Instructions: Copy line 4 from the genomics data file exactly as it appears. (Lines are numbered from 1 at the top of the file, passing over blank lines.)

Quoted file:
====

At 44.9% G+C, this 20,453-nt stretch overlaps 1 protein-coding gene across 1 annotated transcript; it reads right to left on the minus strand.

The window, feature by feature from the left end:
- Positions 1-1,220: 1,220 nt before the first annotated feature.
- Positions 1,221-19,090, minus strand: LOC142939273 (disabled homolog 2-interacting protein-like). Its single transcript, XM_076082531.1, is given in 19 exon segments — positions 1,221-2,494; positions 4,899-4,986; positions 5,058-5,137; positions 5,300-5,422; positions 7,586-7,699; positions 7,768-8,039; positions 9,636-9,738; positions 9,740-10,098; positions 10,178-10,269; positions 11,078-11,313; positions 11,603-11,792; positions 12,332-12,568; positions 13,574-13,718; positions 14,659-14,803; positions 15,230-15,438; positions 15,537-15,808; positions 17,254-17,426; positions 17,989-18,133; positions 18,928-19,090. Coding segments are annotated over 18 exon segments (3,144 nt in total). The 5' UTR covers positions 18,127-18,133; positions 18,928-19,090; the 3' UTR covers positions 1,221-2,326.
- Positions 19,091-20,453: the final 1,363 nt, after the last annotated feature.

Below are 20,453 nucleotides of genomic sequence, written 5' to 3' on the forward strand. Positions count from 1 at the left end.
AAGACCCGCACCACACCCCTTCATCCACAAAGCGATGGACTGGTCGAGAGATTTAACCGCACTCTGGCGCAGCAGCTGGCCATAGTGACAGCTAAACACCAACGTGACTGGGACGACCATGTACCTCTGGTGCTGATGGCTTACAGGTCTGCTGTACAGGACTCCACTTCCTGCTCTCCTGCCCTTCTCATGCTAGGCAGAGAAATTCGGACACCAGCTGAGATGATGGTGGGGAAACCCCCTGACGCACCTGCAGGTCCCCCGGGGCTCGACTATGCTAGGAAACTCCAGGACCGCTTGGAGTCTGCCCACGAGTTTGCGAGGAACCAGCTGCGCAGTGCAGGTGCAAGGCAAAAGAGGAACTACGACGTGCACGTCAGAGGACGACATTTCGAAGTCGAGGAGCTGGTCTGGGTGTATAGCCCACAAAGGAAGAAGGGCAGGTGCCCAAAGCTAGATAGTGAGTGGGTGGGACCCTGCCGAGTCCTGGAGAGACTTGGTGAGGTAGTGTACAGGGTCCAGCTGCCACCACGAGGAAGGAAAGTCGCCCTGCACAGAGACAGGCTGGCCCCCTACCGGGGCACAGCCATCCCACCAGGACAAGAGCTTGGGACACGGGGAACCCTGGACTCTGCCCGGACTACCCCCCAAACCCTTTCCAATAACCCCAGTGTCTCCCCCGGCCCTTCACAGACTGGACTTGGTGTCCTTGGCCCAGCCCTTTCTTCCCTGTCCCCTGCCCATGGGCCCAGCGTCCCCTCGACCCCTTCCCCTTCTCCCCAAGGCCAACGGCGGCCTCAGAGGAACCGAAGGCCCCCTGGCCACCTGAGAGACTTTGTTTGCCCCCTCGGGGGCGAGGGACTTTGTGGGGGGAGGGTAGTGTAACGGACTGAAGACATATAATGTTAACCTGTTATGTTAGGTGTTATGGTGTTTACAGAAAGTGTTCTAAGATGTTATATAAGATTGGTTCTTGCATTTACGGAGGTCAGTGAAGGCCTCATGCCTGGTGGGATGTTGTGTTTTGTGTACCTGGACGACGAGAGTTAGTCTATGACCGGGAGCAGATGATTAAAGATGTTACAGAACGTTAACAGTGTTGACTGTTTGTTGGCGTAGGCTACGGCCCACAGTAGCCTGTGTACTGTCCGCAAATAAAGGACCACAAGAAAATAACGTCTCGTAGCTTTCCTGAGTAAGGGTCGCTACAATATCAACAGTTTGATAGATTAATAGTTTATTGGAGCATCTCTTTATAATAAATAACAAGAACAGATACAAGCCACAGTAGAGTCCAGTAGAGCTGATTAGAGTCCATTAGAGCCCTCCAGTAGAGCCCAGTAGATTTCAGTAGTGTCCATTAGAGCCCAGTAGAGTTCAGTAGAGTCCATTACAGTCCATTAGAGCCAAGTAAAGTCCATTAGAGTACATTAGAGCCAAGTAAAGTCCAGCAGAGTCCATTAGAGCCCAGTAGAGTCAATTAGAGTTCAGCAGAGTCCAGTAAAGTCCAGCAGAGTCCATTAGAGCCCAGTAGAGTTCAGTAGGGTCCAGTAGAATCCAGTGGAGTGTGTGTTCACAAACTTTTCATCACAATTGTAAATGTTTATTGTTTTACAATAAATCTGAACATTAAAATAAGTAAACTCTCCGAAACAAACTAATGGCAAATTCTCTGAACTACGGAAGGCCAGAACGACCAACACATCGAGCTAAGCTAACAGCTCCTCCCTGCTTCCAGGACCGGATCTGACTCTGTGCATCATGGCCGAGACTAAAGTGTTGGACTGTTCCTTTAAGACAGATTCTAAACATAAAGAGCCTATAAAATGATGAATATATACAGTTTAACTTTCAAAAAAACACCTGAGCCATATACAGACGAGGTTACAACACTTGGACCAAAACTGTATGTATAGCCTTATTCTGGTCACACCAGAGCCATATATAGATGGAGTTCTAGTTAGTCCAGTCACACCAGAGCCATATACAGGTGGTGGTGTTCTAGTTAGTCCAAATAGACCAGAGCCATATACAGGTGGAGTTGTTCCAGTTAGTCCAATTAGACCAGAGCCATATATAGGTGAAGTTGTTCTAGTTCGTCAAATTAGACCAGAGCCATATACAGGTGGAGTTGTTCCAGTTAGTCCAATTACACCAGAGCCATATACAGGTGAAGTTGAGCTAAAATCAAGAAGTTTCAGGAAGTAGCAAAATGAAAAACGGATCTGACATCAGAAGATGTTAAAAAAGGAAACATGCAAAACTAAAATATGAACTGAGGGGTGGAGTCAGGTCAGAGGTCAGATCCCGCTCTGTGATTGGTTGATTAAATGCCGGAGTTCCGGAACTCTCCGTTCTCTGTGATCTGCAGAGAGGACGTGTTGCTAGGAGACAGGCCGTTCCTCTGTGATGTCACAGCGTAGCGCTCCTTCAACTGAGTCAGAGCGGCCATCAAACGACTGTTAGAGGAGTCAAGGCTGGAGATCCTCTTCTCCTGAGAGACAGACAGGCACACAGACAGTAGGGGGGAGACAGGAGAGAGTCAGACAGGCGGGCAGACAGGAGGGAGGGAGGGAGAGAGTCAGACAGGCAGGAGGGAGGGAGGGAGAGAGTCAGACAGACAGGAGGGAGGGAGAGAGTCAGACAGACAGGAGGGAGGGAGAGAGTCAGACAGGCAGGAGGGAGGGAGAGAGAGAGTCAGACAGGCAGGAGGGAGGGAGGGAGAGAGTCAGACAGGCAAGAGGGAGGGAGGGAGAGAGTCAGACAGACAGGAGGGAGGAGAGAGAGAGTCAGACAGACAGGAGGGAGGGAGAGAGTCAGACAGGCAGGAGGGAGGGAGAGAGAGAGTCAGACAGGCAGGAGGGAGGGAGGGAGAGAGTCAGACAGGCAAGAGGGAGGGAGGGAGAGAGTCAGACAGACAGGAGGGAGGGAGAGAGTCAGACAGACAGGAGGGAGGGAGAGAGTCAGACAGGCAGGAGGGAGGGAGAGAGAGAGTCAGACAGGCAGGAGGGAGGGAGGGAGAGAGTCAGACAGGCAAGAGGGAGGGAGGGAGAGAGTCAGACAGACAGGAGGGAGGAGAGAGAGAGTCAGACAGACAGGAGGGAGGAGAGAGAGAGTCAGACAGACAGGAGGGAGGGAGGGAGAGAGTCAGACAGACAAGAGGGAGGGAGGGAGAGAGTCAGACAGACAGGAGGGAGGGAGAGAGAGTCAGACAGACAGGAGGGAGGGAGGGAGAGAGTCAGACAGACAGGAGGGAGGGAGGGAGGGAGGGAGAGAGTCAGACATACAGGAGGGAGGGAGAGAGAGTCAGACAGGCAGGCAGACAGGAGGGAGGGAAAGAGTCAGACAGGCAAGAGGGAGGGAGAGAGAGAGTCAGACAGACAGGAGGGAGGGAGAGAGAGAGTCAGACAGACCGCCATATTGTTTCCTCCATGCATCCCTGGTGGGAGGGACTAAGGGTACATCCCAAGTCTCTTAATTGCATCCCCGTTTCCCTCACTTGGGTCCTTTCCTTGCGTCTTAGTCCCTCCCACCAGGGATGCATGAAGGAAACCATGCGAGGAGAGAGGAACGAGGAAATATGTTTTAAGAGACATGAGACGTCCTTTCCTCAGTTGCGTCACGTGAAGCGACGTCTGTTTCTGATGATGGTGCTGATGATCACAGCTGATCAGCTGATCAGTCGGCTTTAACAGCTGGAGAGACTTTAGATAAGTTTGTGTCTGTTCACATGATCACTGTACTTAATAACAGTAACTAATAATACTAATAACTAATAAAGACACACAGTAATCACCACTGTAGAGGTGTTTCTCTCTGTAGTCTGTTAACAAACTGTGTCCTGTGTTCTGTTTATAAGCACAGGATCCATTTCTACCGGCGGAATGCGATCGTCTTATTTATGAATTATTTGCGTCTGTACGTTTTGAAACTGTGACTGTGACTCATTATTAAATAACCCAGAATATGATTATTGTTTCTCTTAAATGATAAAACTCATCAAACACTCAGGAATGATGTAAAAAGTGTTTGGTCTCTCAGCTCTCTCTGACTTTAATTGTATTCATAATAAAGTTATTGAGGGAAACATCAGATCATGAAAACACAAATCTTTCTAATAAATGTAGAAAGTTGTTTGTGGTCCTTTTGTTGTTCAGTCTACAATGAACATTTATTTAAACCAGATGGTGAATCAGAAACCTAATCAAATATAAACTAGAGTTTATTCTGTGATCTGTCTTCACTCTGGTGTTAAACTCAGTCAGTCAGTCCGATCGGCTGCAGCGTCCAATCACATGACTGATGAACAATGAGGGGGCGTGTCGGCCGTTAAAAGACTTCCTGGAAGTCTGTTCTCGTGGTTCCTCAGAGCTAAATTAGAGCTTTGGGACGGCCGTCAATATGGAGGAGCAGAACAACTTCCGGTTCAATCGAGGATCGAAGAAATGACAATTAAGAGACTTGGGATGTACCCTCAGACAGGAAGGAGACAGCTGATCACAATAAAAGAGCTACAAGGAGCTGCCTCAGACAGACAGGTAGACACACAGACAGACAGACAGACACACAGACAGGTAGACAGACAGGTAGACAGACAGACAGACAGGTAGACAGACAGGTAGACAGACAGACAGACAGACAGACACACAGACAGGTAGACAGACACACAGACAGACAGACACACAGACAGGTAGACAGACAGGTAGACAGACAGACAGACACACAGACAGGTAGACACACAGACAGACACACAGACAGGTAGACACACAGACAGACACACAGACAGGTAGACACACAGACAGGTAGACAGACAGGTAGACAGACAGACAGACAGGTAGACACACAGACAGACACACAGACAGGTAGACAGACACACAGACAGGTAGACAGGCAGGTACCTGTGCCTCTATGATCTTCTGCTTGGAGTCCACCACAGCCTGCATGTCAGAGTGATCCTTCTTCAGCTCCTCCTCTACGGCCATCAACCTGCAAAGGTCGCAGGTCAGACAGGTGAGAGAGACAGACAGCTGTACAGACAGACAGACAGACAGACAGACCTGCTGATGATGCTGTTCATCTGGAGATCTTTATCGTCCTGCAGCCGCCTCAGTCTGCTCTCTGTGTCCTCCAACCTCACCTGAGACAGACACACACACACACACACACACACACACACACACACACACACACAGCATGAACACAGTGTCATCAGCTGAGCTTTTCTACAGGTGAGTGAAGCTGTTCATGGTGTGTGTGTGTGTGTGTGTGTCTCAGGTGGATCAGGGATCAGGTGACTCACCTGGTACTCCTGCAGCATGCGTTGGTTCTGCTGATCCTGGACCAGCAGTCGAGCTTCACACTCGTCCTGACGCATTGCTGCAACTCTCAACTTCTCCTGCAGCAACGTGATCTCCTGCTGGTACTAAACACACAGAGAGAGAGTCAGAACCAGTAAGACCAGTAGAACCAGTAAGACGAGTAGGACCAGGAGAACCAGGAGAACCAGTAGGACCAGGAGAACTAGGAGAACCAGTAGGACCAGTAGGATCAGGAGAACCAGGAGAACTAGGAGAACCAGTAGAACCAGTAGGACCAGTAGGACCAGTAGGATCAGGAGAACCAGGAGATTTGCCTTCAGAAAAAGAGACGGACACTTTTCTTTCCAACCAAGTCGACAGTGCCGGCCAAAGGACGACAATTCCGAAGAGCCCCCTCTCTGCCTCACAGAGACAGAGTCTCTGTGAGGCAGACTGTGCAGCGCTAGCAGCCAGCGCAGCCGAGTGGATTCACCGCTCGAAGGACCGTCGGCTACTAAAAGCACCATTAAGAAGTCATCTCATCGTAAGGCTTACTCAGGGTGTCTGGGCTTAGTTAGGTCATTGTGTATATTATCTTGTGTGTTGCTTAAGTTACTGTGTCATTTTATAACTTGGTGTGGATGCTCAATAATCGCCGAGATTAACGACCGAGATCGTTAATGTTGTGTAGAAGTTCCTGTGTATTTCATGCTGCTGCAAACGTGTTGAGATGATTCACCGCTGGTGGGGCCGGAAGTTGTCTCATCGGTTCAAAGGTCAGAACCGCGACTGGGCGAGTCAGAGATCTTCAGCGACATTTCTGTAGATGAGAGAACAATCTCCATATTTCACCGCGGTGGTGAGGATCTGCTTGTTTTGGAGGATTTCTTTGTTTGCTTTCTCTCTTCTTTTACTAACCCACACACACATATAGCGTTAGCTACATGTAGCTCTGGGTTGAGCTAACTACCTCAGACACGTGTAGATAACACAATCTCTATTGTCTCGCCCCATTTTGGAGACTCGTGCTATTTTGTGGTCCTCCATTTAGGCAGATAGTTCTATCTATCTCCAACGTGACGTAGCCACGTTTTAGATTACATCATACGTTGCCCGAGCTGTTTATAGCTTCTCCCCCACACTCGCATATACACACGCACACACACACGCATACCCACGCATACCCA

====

- Positions 1,221-19,090, minus strand: LOC142939273 (disabled homolog 2-interacting protein-like). Its single transcript, XM_076082531.1, is given in 19 exon segments — positions 1,221-2,494; positions 4,899-4,986; positions 5,058-5,137; positions 5,300-5,422; positions 7,586-7,699; positions 7,768-8,039; positions 9,636-9,738; positions 9,740-10,098; positions 10,178-10,269; positions 11,078-11,313; positions 11,603-11,792; positions 12,332-12,568; positions 13,574-13,718; positions 14,659-14,803; positions 15,230-15,438; positions 15,537-15,808; positions 17,254-17,426; positions 17,989-18,133; positions 18,928-19,090. Coding segments are annotated over 18 exon segments (3,144 nt in total). The 5' UTR covers positions 18,127-18,133; positions 18,928-19,090; the 3' UTR covers positions 1,221-2,326.